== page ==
On Tuesday, the House Select Benghazi Committee formally summoned Hillary Clinton to testify about her private email scandal no later than May 1.
In a letter to Clinton’s attorney David Kendall, Rep. Trey Gowdy (R-SC), who chairs the committee, said the committee believes Clinton’s email arrangement was “highly unusual, if not unprecedented,” and her “decision to delete these records during the pendency of a congressional investigation only exacerbates our need to better understand what the Secretary did, when she did it, and why she did it.” Gowdy said even though Clinton decided not to give up her server to a third-party arbiter, the committee is “committed to reviewing and considering every document related to the work the House of Representatives charged us with doing.”
“Toward that end and because of the Secretary’s unique arrangement with herself as it relates to public records during and after her tenure as Secretary of State, this Committee is left with no alternative but to request Secretary Clinton appear before this Committee for a transcribed interview to better understand decisions the Secretary made relevant to the creation, maintenance, retention, and ultimately deletion of public records,” Gowdy wrote. “The Committee is willing to schedule the interview at a time convenient for Secretary Clinton, but no later than May 1, 2015.”
Gowdy said the “Committee believes a transcribed interview would best protect Secretary Clinton’s privacy, the security of the information queried, and the public’s interest in ensuring this Committee has all information needed to accomplish the task set before it.”
He also added that “Clinton’s refusal to allow the Inspector General to ensure the public record is complete is not only disappointing but portends to delay the ability of our Committee to complete its work as expeditiously as possible.”
“We, therefore, urge the Secretary to reconsider her position and allow a neutral, detached, and independent arbiter ensure the public record is complete and all materials relevant to the Committee’s work have been provided to the Committee,” he continued. “If the Secretary continues to reject the offer of a neutral review, the House of Representatives as a whole will need to consider its next steps. As you know the production of documents made to the Select Committee represents a very small portion of the total public record housed in the Secretary’s possession until recently. As such, other committees of Congress as well as the media and the public at large have equities in the Secretary’s public record.”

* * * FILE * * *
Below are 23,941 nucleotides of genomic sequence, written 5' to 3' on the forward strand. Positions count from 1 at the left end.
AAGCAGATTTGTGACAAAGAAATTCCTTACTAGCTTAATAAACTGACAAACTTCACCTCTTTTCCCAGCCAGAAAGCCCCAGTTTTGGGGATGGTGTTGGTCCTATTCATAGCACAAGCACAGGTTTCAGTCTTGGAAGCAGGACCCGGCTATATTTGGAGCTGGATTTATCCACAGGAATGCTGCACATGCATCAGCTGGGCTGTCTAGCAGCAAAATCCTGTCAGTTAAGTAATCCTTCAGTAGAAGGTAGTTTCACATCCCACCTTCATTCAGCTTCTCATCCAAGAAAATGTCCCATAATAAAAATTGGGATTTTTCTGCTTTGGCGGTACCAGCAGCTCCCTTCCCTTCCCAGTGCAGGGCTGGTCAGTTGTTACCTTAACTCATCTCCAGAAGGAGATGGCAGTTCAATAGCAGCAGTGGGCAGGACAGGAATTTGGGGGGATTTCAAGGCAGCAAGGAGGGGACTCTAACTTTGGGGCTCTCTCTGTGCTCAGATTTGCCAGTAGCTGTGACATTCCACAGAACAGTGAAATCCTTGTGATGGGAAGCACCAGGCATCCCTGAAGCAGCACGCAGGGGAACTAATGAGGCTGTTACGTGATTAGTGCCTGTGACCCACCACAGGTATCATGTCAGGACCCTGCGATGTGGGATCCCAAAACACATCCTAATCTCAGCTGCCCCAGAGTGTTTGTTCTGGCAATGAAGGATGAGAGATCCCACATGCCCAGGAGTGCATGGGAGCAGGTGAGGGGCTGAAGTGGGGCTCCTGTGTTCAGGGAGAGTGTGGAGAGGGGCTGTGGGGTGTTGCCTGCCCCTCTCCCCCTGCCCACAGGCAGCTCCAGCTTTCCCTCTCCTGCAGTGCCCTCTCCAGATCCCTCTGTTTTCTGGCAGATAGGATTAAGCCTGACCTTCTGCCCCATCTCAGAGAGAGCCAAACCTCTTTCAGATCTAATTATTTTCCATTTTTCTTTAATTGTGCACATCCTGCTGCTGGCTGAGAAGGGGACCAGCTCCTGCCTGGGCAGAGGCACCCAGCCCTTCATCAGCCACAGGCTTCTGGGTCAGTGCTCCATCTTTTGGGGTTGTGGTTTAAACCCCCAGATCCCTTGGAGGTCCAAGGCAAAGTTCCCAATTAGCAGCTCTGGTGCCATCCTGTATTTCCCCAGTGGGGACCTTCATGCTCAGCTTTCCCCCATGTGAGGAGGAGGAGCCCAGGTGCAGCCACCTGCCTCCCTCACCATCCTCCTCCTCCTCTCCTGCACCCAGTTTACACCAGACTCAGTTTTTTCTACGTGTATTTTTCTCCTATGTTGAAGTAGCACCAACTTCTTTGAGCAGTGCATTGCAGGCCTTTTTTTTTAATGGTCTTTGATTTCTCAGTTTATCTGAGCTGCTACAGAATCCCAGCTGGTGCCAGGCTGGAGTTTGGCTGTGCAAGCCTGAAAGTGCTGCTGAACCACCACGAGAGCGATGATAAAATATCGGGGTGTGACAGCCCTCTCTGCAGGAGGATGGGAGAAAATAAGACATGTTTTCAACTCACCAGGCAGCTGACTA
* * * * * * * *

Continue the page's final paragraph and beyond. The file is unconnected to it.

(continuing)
Gowdy reiterated that it “is technically possible in many instances to recover electronic information notwithstanding whether it has been ‘deleted’ or overwritten,” and “it is precisely for this reason a neutral and objective party must have access to the server and related equipment to identify information potentially responsive to relevant laws and investigative requests.”
“Once there is a reasonable assurance all documents in the Secretary’s care, custody and control related to what happened before, during, and after the attacks in Benghazi have been shared with the Committee, we will be in a position to schedule her appearance in a public hearing to constructively discuss these topics,” he said.
In the meantime, Gowdy said “many questions and details about the arrangement remain unanswered,” and “these questions relate to”:
- her decision to bypass an official government email account;
- whether she affirmatively turned over any relevant records during the pendency of the Accountability Review Board investigation or at any time after Congress first began investigating the Benghazi attack until December 2014;
- her decision to retain those records upon separation from the Department of State;
- the methodology by which these emails were subsequently searched for evidence of official records; and
- her decision to delete certain emails.